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Sample Problem If a proton is accelerated through a potential difference of -2,000 V, what is its change in potential energy? How fast will this proton be moving if it started at rest?

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Sample Problem A proton at rest is released in a uniform electric field. How fast is it moving after it travels through a potential difference of V? How far has it moved?

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Electric Potential Energy for Spherical Charges Electric potential energy is a scalar, like all forms of energy. U = kq 1 q 2 /r U: electrical potential energy (J) k: 8.99 10 9 N m 2 / C 2 q 1, q 2 : charges (C) r: distance between centers (m) This formula only works for spherical charges or point charges.

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Drawing Parallels Gravitation Electrostatics

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Sample Problem What is the potential energy of the configuration shown below? y (m) C4 C x (m)

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Sample Problem How much work was done in assembling the charge configuration shown below? y (m) C -3 C 4 C x (m)

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Wednesday, January 23, 2008 Potential and Potential Energy of Configurations of Point Charges

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Absolute Electric Potential (spherical) For a spherical or point charge, the electric potential can be calculated by the following formula V = kq/r V: potential (V) k: 8.99 x 10 9 N m 2 /C 2 q: charge (C) r: distance from the charge (m) Remember, k = 1/(4 o )

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Sample Problem What is the electric potential at (2,2)? y (m) C -3 C 4 C x (m)

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Equipotential surfaces positive negative high highest medium low lowest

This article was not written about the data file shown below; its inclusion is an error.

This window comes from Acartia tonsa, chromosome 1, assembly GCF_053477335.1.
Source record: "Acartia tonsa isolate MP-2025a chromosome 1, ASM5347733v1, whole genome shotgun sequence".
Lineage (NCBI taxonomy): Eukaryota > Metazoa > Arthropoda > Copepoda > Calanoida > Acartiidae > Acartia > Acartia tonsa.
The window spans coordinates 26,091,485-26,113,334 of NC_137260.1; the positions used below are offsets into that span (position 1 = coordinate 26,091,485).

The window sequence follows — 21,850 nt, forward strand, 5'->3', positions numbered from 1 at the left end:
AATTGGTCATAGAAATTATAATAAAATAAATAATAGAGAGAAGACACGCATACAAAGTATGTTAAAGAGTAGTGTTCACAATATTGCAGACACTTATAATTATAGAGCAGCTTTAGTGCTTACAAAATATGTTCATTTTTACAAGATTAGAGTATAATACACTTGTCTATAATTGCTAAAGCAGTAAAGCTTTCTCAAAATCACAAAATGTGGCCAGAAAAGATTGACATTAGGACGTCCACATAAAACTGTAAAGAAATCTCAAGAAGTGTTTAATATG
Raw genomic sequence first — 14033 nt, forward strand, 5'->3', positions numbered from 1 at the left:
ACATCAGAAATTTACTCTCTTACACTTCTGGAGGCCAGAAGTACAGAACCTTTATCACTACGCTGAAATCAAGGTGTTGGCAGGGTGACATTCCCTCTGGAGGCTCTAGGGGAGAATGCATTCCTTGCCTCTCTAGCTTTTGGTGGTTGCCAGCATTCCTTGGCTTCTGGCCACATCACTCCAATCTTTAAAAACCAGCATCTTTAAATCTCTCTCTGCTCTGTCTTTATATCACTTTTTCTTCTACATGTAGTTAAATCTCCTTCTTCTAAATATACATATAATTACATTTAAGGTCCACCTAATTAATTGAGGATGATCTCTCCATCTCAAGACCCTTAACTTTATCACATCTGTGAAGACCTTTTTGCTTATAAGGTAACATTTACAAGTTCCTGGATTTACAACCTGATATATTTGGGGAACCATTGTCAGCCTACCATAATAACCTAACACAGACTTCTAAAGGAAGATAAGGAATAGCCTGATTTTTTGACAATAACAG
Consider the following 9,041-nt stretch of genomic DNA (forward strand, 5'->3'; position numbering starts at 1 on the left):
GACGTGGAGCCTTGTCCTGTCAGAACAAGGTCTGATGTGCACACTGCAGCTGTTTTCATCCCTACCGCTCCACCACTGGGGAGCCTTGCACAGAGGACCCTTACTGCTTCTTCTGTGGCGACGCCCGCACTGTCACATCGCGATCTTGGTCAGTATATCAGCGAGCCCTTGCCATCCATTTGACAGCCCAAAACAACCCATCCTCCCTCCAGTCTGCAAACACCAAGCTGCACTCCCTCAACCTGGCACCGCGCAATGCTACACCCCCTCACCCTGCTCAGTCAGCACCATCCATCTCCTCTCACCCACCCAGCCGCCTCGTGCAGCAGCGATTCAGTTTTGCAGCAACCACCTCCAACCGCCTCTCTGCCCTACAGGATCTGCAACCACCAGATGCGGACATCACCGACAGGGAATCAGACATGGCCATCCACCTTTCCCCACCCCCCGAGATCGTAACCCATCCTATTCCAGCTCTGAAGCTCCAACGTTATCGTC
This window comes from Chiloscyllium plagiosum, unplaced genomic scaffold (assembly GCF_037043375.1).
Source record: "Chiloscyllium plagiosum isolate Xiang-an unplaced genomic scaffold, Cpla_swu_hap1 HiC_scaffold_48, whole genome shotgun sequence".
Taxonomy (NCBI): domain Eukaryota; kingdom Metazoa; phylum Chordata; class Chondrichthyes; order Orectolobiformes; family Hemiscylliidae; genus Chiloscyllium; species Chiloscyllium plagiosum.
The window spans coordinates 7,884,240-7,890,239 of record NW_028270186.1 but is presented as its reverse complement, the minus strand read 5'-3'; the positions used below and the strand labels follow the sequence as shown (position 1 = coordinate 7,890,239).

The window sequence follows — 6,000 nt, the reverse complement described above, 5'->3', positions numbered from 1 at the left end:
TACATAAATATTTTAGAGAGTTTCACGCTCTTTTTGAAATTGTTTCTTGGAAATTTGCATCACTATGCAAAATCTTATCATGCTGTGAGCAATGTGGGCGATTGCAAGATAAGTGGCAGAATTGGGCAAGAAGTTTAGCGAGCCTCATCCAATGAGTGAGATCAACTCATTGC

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Equipotential surfaces High potential Low potential

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Question What can you say about the intersection between field lines and equipotential surfaces?

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Sample Problem Draw field lines for the charge configuration below. The field is 600 V/m, and the plates are 2 m apart. Label each plate with its proper potential, and draw and label 3 equipotential surfaces between the plates. You may ignore edge effects

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Sample Problem Draw a negative point charge of -Q and its associated electric field. Draw 4 equipotential surfaces such that V is the same between the surfaces, and draw them at the correct relative locations. What do you observe about the spacing between the equipotential surfaces?

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Fill in the following table for spherical charges ForcePotential Energy FieldPotential

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a)What is magnitude and direction of electric field? b) What is shortest distance one can go to undergo a change of 5.00 V?

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Thursday, January 24, 2008 Review